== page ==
Tag Archives: husband


12 Aug

Our firstborn, our manchild doesn’t really qualify to be present in my blog, as he has entered his twenties. However, he has moved back home (already!) and does not earn an independent living, or specifically contribute to the maintenance of our household, which would make him one of us. Therefore, he is, by default, one of them, and so bears the honorary title of teenager. (Defined in this blog as n: someone who knows everything, as opposed to parents, who know nothing.)

The thing that keeps coming to my mind about life in general is that it is what it is, except when it’s more of what it is. I just made that up, but it’s true. That baby came out of my womb and acted a certain way, almost from the very first little actions he made. Twenty-plus years later, he is still doing the same things. It’s just not very cute any more.

Let me further illustrate my point. I ran across a photo not too long ago on a mommyblog (why do I still read these? I’m knowingly just torturing myself.) anyway, a mom had posted a photo of her adorable little cherub lining up a set of play tools she had just given him. It was a cute little vintage set, and there they were all lined up exactly right, and there he was in his little tiny madras shorts and little blue polo shirt with the little blue sandals. Just like my son so many years ago. She had written a little blurb to him to accompany the photo about how adorable he was that he was such a little perfectionist, and how he was always lining things up and it was such a cute little habit, and he only liked to wear matching clothes…blah, blah, blah…and I wanted to jump through the screen and shake her and say “Get him to the nearest counselor NOW! He is already dealing with perfectionist issues and mentally taking notes about the myriad ways he doesn’t measure up! By the time he hits high school he is going to be on Prozac just to get through his nightly homework!”

I look back on all those little quirks, and I just shake my head. How could I have been so blind? Why did I not see that when he was stacking his blocks and threw a fit because he couldn’t get them to line up just so, that it was a symptom of a problem that wasn’t going to go away with a few well-placed “Good job, Buddy!’ ‘s If I could go back and do it again, I don’t think I would be quite so free with the mindless praise. I did think he was amazing, and I was proud of him for every little accomplishment, but the thing I missed, or at least didn’t fully comprehend, was that he didn’t. Totally missed the boat on that one.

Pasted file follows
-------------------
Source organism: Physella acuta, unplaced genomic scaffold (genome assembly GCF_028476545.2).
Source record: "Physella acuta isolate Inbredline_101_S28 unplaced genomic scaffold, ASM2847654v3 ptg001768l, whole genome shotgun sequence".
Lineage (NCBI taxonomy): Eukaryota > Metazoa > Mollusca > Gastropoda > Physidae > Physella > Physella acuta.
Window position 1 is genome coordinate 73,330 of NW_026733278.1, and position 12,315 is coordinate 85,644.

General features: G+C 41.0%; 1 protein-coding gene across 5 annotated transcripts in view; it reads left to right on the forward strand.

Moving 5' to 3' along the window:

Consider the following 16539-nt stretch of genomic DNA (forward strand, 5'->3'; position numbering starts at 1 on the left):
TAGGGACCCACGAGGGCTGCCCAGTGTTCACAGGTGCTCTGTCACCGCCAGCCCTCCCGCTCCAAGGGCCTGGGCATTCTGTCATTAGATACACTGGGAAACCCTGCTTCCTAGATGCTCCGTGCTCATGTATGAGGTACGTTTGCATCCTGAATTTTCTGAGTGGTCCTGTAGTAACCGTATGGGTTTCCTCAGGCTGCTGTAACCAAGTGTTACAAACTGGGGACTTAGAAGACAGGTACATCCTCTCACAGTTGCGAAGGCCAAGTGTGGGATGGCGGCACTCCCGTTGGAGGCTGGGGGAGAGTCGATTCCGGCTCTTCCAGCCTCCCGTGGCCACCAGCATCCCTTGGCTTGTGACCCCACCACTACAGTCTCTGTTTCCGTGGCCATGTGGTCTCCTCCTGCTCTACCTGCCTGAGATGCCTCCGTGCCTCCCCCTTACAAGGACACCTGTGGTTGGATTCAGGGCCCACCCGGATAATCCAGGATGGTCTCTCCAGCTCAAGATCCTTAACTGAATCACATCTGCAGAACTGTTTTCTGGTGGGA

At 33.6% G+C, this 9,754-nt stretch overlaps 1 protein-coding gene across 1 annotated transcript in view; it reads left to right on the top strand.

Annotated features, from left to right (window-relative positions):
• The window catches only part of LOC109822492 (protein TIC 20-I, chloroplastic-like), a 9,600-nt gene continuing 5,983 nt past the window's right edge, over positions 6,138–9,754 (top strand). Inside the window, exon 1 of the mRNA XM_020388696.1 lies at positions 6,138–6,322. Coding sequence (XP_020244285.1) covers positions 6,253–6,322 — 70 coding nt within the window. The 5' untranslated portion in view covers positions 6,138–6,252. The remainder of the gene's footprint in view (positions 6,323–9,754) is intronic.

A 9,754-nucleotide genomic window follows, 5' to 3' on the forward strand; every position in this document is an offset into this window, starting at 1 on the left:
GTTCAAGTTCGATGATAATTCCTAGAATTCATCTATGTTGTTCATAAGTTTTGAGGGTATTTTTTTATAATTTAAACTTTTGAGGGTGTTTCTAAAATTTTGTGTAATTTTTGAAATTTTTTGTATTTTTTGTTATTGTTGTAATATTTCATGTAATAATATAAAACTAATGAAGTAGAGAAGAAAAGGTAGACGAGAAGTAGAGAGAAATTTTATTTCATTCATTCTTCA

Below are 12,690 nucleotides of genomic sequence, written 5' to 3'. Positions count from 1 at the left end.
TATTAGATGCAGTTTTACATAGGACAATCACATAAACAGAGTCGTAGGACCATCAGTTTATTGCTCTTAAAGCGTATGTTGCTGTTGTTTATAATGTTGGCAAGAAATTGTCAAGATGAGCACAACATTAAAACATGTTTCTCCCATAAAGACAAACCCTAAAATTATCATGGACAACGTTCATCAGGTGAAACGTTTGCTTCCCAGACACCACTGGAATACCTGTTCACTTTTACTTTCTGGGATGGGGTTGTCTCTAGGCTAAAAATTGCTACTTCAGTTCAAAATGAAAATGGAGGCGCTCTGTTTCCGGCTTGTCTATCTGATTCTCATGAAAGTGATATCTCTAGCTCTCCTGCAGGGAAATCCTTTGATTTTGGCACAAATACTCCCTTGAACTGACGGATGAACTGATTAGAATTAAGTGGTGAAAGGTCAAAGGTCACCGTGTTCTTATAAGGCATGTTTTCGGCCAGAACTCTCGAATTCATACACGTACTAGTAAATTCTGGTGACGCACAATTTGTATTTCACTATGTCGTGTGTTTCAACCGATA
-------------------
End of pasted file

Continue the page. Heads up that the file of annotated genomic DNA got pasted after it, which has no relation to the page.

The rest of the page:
12 Aug

So much of what I am about anymore is conflict: creating it, avoiding it, minimizing it. Sick of it.

Today’s conflict is brought to you by the husband, and child#2, a female.


those of you with one of each are already saying to yourselves:

‘Major conflict.’

But I will digress right here and say that this relationship is a fairly stable one in our household. She has him wrapped around her pinky, and he is perfectly happy with that arrangement. The conflict enters when he realizes that he has not been paying very good attention to the butter on his bread, and decides to interject on my behalf in the perpetual conflict that seems to be my state with said female.

Onto today’s storyline:

He is out of town, but calls regularly to check in and see if I am dead yet coping. I love that he does this, and today I really needed to hear from him, because lots of crap is kinda coming down all at once on us these days, and we manage it better together. He could tell immediately that something was wrong, and asked what was up. I tried to refrain from giving him the dirty details, because he is at work, and after all, I am a perfectly competent adult. So he asked again, and reminded me that he might just worry himself into  a stroke if I didn’t spill the beans because he can create stress like no other. He’s really good at it. Knowing this, I dive right in.

This little boy rang the doorbell today, and started in with some story about how he was riding his bike, and the chain fell off, and he tried to stop his bike but he couldn’t and he ran into the little car that is parked right over there and broke its’s ear off, (yes, he said ‘ear’–too cute.) and was it ours, and he was really sorry. I looked, and sure enough, girlchild’s car had a mirror dangling from it’s door. I told him not to worry, it was a piece of junk anyway, to which he solemnly nodded in agreement, and then I asked him if he was OK. He said yes, he was just fine, and I thanked him for his integrity and he said you’re welcome, so I told him “Have fun! Thanks again! Be a good boy!” to which he grinned and biked on out of the driveway. I then tried to tell girlchild the recently transpired events, and she rolled her eyes and made some snide remark about being white-trash enough without a missing mirror.

My husband listened until I finished the story, admired the little boys integrity and then asked what the problem was. When I reminded him that this was girlchild’s car we were talking about, he told me (that which I already knew) that she didn’t like the car anyway, and she better have a decent attitude because having a car was a privilege, not a right, and did I want him to call her and chew her out? I said no, I really had just wanted to vent because I was tired of her crappy attitude, and thanks for listening, love you, talk to you later.

I hang up, and 5 seconds later I hear girlchild’s phone ring. Then I hear keening and sobbing and cries of ‘white-trash’ coming from her bedroom…and finally silence. I then get a text from husband along the lines of “well, I told her.” And since then I’ve gotten nothing but the icy stare-down.

*sigh* What did I do?